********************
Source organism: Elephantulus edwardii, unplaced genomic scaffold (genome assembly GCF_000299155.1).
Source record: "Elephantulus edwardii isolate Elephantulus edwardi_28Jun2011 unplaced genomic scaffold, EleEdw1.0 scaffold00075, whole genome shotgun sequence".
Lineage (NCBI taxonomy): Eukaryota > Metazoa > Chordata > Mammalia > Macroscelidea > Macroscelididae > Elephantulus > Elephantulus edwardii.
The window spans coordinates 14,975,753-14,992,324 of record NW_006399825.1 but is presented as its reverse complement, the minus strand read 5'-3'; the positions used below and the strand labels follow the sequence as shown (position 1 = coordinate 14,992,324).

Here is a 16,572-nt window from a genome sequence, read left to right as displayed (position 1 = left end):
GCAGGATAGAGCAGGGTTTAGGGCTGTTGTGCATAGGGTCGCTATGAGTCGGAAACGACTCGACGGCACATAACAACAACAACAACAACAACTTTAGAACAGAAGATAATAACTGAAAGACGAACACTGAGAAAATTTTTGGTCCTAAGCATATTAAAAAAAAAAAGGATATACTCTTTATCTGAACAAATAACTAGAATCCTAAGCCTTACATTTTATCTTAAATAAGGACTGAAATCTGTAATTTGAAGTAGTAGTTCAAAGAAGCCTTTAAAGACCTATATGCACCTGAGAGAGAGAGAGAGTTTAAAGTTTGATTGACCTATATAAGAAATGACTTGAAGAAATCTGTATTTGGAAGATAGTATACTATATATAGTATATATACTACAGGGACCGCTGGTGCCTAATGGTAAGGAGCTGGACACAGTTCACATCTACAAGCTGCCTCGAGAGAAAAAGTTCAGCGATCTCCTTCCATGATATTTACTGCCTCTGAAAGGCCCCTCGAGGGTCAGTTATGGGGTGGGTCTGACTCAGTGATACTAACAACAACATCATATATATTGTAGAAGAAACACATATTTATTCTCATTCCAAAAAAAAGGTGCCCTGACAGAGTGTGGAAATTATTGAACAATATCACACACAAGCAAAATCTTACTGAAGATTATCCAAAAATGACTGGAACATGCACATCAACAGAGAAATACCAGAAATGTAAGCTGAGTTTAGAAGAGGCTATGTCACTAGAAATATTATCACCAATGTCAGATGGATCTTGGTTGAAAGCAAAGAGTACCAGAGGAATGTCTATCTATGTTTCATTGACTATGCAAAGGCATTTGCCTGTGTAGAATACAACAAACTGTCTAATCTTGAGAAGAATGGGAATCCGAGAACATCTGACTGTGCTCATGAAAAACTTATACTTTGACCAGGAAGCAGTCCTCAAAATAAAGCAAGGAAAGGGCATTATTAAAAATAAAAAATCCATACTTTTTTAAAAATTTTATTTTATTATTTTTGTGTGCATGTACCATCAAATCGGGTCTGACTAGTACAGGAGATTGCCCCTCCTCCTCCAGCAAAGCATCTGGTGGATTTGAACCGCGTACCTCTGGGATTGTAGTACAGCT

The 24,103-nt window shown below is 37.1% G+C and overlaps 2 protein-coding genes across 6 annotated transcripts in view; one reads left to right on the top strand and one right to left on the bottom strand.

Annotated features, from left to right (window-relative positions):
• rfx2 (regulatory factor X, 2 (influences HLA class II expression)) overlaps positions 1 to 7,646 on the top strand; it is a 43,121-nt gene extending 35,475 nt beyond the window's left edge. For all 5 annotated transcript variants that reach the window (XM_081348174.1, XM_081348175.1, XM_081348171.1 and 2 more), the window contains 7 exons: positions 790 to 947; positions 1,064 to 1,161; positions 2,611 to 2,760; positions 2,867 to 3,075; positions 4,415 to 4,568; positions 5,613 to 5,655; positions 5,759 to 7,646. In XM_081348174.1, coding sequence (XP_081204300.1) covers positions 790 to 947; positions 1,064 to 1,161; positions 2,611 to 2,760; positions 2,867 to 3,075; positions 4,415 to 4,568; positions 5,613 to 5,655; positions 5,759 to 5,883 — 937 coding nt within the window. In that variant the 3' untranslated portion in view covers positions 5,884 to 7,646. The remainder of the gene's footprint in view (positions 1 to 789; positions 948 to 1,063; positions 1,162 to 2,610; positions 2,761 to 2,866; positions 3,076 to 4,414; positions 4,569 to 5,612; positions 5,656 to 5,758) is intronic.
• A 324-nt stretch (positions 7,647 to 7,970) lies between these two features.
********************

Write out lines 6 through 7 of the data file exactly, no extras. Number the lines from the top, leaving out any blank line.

GCAGGATAGAGCAGGGTTTAGGGCTGTTGTGCATAGGGTCGCTATGAGTCGGAAACGACTCGACGGCACATAACAACAACAACAACAACAACTTTAGAACAGAAGATAATAACTGAAAGACGAACACTGAGAAAATTTTTGGTCCTAAGCATATTAAAAAAAAAAAGGATATACTCTTTATCTGAACAAATAACTAGAATCCTAAGCCTTACATTTTATCTTAAATAAGGACTGAAATCTGTAATTTGAAGTAGTAGTTCAAAGAAGCCTTTAAAGACCTATATGCACCTGAGAGAGAGAGAGAGTTTAAAGTTTGATTGACCTATATAAGAAATGACTTGAAGAAATCTGTATTTGGAAGATAGTATACTATATATAGTATATATACTACAGGGACCGCTGGTGCCTAATGGTAAGGAGCTGGACACAGTTCACATCTACAAGCTGCCTCGAGAGAAAAAGTTCAGCGATCTCCTTCCATGATATTTACTGCCTCTGAAAGGCCCCTCGAGGGTCAGTTATGGGGTGGGTCTGACTCAGTGATACTAACAACAACATCATATATATTGTAGAAGAAACACATATTTATTCTCATTCCAAAAAAAAGGTGCCCTGACAGAGTGTGGAAATTATTGAACAATATCACACACAAGCAAAATCTTACTGAAGATTATCCAAAAATGACTGGAACATGCACATCAACAGAGAAATACCAGAAATGTAAGCTGAGTTTAGAAGAGGCTATGTCACTAGAAATATTATCACCAATGTCAGATGGATCTTGGTTGAAAGCAAAGAGTACCAGAGGAATGTCTATCTATGTTTCATTGACTATGCAAAGGCATTTGCCTGTGTAGAATACAACAAACTGTCTAATCTTGAGAAGAATGGGAATCCGAGAACATCTGACTGTGCTCATGAAAAACTTATACTTTGACCAGGAAGCAGTCCTCAAAATAAAGCAAGGAAAGGGCATTATTAAAAATAAAAAATCCATACTTTTTTAAAAATTTTATTTTATTATTTTTGTGTGCATGTACCATCAAATCGGGTCTGACTAGTACAGGAGATTGCCCCTCCTCCTCCAGCAAAGCATCTGGTGGATTTGAACCGCGTACCTCTGGGATTGTAGTACAGCT

The 24,103-nt window shown below is 37.1% G+C and overlaps 2 protein-coding genes across 6 annotated transcripts in view; one reads left to right on the top strand and one right to left on the bottom strand.